Welcome to Suburbia
Three days later we left the children’s home in a red Kia minivan. It was early afternoon when we began the journey. Anthony and Cindy were dressed a bit more casually that day, for they had already made their first impressions. Strange new places flew by all around me as the drive went on. People walked in and out of them, some carrying things, others leading children along, and some talking and walking and chatting away. A few jogged along the side of the road. Maybe they had to go somewhere quickly, but what for? I didn’t say anything at all during the ride.
“Well, what do you think?” Cindy asked.
“There’s a lot going on.” There truly was. I closed my eyes and I could see all of the people running around like ants inside of my head. I imagined everything as if it were going in reverse. People walked and drove backwards from their workplaces to their homes as 9:00a.m. became 8:30. Could it ever happen that way? Next I imagined it all in fast-forward: buildings being built in seconds, people living and dying in only a few minutes’ time. What would be happening in this place many years from now? What had happened here before?
And all of a sudden I was floating, suspended in a sparkling cosmic fluid, in some long forgotten corner of outer space. The stars looked just the same as they had looked from earth. They glittered eerily, still so far off in the distance. Something warm touched my hand. I turned to find Anna next to me, our hands interlocked. I found her at last!
“Don’t let go,” she said. I held on as tightly as I could, but she slowly disappeared into the void. “I have to go, Tristan. We can’t…I’m so sorry…” She was gone.
“They’re going to tear you apart, child. They already have. Just wait and see for yourself.” The deep voice from before had returned to give me this message.
“Who are you? What are you? Wait! Wait, damn it! Come back!” And then we pulled into the driveway.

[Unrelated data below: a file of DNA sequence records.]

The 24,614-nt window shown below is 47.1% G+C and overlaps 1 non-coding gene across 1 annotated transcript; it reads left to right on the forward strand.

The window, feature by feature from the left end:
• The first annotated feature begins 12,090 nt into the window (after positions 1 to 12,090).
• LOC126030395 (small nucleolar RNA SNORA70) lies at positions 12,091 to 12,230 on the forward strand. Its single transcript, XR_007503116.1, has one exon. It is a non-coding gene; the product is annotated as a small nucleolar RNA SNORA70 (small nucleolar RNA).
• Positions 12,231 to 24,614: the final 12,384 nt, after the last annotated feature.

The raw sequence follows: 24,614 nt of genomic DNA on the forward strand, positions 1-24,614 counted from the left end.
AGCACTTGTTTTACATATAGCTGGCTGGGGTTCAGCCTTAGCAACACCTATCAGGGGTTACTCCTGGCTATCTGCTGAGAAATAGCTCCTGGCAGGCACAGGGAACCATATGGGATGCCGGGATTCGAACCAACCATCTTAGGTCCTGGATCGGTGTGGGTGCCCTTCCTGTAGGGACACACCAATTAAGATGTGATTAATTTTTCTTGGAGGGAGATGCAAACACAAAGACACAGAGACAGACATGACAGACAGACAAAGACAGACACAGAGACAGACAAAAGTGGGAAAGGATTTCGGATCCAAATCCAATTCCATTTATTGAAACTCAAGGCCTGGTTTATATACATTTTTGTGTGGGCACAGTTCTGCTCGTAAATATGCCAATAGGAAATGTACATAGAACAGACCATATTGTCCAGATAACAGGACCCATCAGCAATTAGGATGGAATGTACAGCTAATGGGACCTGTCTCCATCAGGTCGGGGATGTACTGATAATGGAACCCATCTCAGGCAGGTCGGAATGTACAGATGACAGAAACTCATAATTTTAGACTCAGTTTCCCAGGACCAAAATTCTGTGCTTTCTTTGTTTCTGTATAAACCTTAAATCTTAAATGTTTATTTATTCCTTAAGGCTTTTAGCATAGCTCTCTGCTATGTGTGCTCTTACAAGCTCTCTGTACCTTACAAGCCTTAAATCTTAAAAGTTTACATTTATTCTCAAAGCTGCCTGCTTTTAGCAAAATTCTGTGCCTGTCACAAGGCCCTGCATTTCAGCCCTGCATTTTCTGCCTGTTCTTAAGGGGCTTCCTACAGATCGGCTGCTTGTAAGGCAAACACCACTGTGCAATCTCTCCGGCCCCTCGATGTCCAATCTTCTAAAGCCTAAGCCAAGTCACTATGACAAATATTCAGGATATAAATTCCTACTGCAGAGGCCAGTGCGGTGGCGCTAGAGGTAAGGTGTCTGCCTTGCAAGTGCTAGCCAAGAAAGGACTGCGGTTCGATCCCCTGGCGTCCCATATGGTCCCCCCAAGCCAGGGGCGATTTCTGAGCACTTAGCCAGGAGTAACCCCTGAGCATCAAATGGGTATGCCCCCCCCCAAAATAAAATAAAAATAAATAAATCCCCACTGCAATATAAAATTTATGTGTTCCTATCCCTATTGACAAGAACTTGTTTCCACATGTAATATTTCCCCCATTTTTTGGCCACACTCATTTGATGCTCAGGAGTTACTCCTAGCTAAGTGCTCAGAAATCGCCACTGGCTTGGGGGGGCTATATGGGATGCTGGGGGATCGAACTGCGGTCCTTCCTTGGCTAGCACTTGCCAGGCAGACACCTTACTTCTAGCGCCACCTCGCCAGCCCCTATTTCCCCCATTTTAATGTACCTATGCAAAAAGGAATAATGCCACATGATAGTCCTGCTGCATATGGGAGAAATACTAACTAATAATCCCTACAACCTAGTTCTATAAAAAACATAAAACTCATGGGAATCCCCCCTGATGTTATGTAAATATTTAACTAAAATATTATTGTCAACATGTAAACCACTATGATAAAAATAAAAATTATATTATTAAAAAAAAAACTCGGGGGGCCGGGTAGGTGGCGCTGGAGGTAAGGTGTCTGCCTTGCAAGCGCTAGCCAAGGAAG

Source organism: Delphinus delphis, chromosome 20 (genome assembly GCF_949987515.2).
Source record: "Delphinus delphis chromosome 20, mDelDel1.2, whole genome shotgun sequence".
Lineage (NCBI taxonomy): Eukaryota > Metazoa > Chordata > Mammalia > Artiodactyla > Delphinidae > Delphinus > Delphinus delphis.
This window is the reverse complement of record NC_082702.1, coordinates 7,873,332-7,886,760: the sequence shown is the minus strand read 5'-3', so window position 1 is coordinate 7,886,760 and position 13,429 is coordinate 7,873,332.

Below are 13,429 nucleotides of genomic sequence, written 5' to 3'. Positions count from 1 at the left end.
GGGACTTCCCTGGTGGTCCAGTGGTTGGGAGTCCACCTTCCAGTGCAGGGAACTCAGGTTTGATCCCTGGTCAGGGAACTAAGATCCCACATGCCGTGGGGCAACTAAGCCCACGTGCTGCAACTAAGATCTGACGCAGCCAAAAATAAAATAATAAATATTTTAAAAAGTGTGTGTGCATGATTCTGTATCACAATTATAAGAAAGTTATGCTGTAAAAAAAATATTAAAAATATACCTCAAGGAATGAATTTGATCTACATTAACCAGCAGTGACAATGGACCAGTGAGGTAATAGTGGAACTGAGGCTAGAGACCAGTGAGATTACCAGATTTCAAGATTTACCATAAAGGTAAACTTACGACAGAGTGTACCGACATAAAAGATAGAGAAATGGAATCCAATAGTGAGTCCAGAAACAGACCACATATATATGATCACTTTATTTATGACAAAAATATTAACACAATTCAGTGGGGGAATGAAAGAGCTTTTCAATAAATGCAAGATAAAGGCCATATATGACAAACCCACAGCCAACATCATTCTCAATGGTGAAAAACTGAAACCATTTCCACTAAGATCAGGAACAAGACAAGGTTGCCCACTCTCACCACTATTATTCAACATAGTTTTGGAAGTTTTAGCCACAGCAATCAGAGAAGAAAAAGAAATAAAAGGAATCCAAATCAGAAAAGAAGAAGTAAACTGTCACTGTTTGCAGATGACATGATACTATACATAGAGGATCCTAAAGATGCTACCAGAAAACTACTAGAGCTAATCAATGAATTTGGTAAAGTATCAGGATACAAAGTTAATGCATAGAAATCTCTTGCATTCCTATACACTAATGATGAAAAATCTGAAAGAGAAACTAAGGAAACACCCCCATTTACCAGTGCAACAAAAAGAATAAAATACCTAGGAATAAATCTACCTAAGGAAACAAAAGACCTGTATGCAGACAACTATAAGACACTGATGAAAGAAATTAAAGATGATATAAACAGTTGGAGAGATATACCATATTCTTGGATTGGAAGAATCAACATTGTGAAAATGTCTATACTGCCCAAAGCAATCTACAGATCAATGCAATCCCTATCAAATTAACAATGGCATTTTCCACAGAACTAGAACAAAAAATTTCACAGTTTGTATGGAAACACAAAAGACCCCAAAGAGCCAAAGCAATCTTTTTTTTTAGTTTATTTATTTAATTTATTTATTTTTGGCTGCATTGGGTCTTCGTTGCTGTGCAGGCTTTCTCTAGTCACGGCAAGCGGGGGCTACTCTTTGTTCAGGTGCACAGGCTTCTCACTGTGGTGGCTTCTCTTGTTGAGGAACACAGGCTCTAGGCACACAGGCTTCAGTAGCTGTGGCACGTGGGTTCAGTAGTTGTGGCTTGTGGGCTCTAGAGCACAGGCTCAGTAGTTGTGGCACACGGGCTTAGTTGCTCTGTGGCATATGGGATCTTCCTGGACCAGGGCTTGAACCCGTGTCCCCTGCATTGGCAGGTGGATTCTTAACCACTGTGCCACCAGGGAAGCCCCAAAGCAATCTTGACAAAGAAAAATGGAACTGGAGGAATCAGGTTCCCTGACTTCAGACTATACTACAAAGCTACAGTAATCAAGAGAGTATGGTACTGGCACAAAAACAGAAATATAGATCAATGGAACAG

“Tristan, we’re here.” I slowly got out of the car, the sound of shutting doors filling the air around me. A big white house and a freshly mowed front lawn stood in front of me. Flowers and lights lined the sides of a path made of stone and gravel that led from the driveway to a large wooden front door. I looked up and down the street. White house…white house…white house…white house. Wow, how was would I remember which one of them was mine? “Come inside, Tristan. Come and see the inside.”
I would soon be ‘comfortably’ settled into suburban life. Anthony sold insurance for a living and Cindy was his stay-at-home wife. In the daytime Cindy’s friends would pour out of the other white houses and stop by to gossip. Their conversations were mostly centered on the ‘questionable’ behavior of the people in the community.
“She’s pregnant? She’s only fifteen!”
“Johnny was drunk the other night and…”
“Jake got into a fight with someone on the school bus last Thursday…” These were only a few of their favorite templates.
“Kids these days” was a favorite phrase, as well as “no responsibility!” The repetitiveness of these became annoying rather quickly. I hated always knowing what they were going to say.
“Tristan, have you ever heard of Christianity?” Anthony asked soon after we walked into the house. I had. Mrs. M. had talked about God and heaven and angels, but I never really understood what she was getting at. I wasn’t sure if she was claiming that all of those things were real or not.
“No.” I wanted to hear his explanation.
“Our family is a Christian family. Tomorrow there will be a church service, because tomorrow is Sunday. Sunday! It’s the most wonderful day of the week, the day of rest, the day that we must remember to keep holy. You will go with us and learn about what it means to be a Christian. It won’t take long for you to become one yourself. It had better not.”
After this I walked across the wooden floors, past the living room with the leather sofas and the 50-inch flat screen TV, past the kitchen with the granite counter tops, then made my way into the hallway. Here there were pictures of people in the Anderson family. They were all smiling cheerfully. I hoped that I would not be asked to fake a smile for a picture. It would make a rather inaccurate representation of me, and wasn’t that the same as lying?